Monday, June 21

Saving Private Darc

Alright, I admit. I'm a little OC. Take note: just a little tiny wee bit OC. I guess that's why I survived working for the military. I love the order, the clear line of command, the authority and expectations.

However, while the OC in me finds comfort in the structured environment, to say that my work life then was monotonous isn't exactly true.

Tried traversing EDSA from Santolan to the Intercon in 15 minutes during rush hour?

I did... and it wasn't exactly fun.

The boss had a speaking engagement and I was finalizing his presentation when all of a sudden, my supervisor told me that I'd be riding with the boss in his van. Cool, I thought! But that was until they opened the van's door.

Security escorts, some of them in full battle gear with armalites and what have you inside. And I was supposed to sandwich myself between them?!

Good God! I told myself, what if we got ambushed? I didn't want to be headline news for a sniper job gone wrong!

And that whole security shuffle didn't end there.

Ever had company outings? Of course you probably had. But then, ever had company outings with a small group of rangers with M16s and the works patrolling the beach just in case a band of rebels decide to drop by?! Sounds like a fun party right?

And the most intense ride I probably had was when we did some consultations in Quezon. Yep, NPA country here I come! Beautifully packed in a van of armalites... again, just in case the heaven's decided that I'd look awesome in an ambush scene.


If you happen to see soldiers around, you can determine their rank by looking at their uniform...

2 triangles = Second Lieutenant
3 triangles = Captain
1 sun = Major
2 suns = Lieutenant Colonel
3 suns = Colonel
1 star = Brigadier General
2 stars = Major General
3 stars = Lieutenant General
4 stars = General

From what I know, the 4-star General rank is reserved for the Chief of Staff.

And then, if you find yourself going around the country, here's the area commands:

NOLCOM (Norther Luzon)
SOLCOM (Souther Luzon)
WESCOM (Palawan)
CENTCOM (Visayas)
EASTMINCOM (Eastern Mindanao)
WESMINCOM (Western Mindanao)

Previously EASTMINCOM and WESMINCOM were joined together as the SOUTHCOM. But then for "strategic" reasons, they divided it up since the security situation in Mindanao wasn't uniform across the region. It's for greater focus, I guess.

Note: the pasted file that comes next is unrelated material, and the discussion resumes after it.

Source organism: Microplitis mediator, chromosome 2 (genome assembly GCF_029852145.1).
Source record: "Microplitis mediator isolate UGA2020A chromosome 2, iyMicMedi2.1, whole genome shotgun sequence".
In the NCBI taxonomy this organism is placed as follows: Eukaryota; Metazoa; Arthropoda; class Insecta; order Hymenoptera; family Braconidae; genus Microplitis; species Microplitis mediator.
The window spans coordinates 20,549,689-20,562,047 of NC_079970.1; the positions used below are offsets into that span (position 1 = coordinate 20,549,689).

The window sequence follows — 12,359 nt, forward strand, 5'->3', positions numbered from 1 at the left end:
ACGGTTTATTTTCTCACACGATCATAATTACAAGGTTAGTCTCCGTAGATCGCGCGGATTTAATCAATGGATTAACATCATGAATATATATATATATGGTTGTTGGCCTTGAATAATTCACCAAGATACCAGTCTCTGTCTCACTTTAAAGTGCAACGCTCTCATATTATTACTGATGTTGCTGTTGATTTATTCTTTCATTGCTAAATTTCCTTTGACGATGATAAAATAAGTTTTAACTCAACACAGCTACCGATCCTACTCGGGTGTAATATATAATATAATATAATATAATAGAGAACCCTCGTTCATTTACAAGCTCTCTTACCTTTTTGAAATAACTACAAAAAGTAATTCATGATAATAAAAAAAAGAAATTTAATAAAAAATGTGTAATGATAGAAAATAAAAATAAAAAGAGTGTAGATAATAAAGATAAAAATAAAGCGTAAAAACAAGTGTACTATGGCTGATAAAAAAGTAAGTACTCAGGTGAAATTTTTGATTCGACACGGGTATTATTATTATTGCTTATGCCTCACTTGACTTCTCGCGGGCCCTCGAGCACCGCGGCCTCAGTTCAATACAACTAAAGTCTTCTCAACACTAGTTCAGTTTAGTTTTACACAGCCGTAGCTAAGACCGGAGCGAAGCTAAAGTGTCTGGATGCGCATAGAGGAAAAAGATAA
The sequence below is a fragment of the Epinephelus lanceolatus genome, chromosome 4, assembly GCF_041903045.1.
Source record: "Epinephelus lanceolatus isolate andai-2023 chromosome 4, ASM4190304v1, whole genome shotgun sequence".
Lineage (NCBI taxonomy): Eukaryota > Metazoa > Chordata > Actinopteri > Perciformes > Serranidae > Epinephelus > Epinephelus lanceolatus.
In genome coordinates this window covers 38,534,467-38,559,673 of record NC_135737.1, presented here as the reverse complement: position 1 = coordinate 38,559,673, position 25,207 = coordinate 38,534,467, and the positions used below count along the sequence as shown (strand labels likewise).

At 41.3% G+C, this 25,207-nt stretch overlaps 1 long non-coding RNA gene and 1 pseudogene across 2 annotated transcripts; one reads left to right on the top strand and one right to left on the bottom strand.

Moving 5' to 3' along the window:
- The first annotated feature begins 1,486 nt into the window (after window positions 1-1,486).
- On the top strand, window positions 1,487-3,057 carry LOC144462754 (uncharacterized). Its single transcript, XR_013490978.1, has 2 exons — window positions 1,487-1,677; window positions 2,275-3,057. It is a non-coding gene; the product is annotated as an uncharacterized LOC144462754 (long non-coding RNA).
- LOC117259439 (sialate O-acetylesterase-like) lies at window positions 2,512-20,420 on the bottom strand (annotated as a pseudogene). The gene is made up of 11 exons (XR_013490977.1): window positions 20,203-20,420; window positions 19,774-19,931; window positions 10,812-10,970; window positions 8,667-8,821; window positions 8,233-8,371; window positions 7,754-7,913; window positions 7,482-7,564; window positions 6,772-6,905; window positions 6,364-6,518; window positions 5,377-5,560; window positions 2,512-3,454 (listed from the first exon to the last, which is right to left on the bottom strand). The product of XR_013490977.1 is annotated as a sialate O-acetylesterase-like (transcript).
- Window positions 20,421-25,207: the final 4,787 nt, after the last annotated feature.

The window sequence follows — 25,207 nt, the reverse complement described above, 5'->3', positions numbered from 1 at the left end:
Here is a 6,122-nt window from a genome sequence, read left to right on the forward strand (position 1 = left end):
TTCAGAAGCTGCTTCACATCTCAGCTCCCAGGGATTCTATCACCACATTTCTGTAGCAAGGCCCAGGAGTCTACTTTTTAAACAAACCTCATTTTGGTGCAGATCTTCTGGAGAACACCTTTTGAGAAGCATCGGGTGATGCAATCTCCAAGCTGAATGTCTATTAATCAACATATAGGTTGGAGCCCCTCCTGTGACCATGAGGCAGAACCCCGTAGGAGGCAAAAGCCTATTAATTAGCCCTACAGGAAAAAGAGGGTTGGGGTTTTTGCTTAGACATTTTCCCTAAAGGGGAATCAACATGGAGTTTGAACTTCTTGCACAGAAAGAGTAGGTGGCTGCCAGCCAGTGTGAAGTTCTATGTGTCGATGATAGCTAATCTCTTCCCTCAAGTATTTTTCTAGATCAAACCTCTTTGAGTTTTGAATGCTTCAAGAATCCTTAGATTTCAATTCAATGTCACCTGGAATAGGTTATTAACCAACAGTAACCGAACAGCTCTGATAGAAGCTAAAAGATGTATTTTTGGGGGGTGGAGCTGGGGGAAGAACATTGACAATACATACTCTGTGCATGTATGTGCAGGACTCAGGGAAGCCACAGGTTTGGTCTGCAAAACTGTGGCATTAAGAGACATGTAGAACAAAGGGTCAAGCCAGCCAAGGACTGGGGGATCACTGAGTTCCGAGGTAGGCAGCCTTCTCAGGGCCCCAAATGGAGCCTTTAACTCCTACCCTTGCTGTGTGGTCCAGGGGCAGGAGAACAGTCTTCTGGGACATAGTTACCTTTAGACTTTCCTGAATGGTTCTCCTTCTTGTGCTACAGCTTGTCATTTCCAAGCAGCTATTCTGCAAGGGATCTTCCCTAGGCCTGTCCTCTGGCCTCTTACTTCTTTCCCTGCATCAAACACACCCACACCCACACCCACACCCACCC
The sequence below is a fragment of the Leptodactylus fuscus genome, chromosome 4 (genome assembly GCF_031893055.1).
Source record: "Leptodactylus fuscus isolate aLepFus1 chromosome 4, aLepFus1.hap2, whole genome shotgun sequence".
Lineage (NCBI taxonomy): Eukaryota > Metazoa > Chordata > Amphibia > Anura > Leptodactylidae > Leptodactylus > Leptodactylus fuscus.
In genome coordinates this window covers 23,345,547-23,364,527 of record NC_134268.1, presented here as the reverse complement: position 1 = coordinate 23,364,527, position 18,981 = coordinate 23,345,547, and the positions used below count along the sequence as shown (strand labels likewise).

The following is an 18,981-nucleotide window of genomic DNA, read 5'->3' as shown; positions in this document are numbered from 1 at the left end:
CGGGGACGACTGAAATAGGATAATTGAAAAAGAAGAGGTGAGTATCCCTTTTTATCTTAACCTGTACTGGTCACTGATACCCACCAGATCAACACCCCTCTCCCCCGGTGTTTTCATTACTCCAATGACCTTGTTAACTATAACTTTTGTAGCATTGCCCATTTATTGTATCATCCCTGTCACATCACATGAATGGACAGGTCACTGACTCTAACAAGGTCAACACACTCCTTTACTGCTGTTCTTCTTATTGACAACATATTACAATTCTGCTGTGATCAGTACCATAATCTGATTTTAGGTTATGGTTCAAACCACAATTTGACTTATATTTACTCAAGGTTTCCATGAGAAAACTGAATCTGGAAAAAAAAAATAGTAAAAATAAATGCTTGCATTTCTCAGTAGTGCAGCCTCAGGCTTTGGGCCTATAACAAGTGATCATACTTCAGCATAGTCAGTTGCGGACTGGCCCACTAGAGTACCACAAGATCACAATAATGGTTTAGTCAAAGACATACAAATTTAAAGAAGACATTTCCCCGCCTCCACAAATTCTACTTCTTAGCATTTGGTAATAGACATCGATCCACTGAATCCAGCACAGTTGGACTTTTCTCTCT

And for what are these useless trivia?

In case you get stuck at a checkpoint, you might find it useful to do some impromptu skit and act as if you knew someone from the military. I think approaching security forces with a tad bit of familiarity creates some kind of rapport especially during heightened alerts.

Or if not, do as I do. When I board cabs and feel as if manong driver's unnecessarily snaking around the metro or if he's giving me an attitude, I'd pick up my phone and pretend to have received a call from some military officer and talk about military office stuff, drop a name or two and act is if I should've been where I was supposed to be hours ago.

Kinda works for me. From a scowl upon boarding to a "thank you sir" upon reaching your drop off point, the pseudo-phone conversation often drives home the point.

And the point is?

I'm schizo. Sue me!



  1. Having been surrounded by and spending a great amount of time with armed men from the military and the police at a certain point in my life, I can relate to some of what you say, Darc.

    The power to careen down EDSA during rush hour while traffic parts like the Red Sea before Moses can be a heady brew, indeed, although one laced with a palpable possibility of danger.

    Which just makes the brew even more intoxicating.

    I assume you're a civilian and not part of the enlisted personnel. Hence, I'm curious to know in what capacity you serve.

  2. i did research for the planning office :)